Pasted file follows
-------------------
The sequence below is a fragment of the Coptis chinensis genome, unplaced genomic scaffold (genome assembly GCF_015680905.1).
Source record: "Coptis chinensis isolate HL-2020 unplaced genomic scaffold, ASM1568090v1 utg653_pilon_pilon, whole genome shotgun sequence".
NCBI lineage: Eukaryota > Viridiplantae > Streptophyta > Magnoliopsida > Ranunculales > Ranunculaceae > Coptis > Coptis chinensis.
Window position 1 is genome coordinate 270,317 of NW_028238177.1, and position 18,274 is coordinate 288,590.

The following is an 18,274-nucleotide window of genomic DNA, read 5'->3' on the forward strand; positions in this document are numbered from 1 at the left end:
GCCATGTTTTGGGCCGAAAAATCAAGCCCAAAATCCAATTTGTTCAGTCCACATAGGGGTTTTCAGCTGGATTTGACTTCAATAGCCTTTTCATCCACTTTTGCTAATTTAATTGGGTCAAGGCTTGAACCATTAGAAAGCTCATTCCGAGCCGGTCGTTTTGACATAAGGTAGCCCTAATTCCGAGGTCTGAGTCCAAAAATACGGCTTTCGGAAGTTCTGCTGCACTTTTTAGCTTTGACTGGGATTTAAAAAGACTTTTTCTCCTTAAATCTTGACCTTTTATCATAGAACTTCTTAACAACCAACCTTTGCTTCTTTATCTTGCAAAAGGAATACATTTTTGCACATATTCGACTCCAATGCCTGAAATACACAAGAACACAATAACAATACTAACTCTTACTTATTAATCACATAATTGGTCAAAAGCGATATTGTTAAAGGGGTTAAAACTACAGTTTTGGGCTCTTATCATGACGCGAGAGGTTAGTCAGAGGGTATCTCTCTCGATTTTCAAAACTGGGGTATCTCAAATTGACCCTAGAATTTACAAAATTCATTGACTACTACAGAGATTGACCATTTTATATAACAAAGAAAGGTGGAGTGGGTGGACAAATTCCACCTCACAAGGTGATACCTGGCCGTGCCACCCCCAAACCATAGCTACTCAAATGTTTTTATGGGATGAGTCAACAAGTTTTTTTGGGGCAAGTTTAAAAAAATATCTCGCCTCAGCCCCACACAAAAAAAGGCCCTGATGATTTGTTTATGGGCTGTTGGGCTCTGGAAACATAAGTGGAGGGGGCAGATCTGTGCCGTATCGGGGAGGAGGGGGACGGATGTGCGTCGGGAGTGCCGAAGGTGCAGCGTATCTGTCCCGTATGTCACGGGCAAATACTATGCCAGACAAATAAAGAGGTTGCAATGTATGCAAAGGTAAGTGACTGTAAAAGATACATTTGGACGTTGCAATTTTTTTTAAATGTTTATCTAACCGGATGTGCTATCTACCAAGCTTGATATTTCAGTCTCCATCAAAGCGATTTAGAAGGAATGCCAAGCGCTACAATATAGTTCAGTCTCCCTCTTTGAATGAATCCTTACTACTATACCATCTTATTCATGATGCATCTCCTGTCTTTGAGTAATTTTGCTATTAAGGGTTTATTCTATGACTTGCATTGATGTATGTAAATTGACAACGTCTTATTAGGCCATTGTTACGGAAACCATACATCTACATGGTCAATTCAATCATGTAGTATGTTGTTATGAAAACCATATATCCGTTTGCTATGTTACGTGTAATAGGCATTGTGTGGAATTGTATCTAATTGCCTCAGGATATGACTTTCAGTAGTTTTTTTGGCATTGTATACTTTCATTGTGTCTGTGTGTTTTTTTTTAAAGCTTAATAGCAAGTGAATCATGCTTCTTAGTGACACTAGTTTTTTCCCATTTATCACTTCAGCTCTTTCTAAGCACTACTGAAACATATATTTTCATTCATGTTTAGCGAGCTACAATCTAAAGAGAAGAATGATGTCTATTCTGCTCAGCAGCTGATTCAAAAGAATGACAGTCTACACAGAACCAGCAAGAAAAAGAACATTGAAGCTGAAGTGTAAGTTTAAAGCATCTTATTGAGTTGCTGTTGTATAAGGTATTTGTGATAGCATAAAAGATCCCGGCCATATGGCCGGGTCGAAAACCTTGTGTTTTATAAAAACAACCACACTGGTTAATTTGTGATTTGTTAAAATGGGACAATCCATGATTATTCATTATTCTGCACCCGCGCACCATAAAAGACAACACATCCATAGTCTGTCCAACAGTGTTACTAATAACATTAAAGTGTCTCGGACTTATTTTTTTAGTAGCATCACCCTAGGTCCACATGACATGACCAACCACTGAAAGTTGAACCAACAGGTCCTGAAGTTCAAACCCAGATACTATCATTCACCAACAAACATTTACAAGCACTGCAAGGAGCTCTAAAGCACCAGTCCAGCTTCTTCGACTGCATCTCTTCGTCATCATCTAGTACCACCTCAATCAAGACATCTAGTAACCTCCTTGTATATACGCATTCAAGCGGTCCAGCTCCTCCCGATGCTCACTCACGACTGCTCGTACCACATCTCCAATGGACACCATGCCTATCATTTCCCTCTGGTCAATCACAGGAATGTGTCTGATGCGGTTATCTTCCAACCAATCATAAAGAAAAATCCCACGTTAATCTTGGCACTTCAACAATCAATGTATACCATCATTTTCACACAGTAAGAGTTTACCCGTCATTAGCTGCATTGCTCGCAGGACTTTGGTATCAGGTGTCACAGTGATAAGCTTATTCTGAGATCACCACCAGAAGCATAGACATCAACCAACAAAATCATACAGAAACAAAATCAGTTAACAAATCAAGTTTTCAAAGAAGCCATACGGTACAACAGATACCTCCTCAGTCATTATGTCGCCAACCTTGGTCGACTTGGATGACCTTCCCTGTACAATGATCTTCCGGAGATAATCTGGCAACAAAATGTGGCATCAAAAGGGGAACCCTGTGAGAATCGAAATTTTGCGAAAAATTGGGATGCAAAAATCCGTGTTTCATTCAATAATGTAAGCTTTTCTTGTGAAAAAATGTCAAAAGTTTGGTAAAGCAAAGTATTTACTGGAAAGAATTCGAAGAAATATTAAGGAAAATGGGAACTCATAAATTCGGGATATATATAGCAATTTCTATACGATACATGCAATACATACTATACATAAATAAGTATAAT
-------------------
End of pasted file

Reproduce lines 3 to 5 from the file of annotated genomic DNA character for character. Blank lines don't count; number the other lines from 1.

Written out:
NCBI lineage: Eukaryota > Viridiplantae > Streptophyta > Magnoliopsida > Ranunculales > Ranunculaceae > Coptis > Coptis chinensis.
Window position 1 is genome coordinate 270,317 of NW_028238177.1, and position 18,274 is coordinate 288,590.

The following is an 18,274-nucleotide window of genomic DNA, read 5'->3' on the forward strand; positions in this document are numbered from 1 at the left end: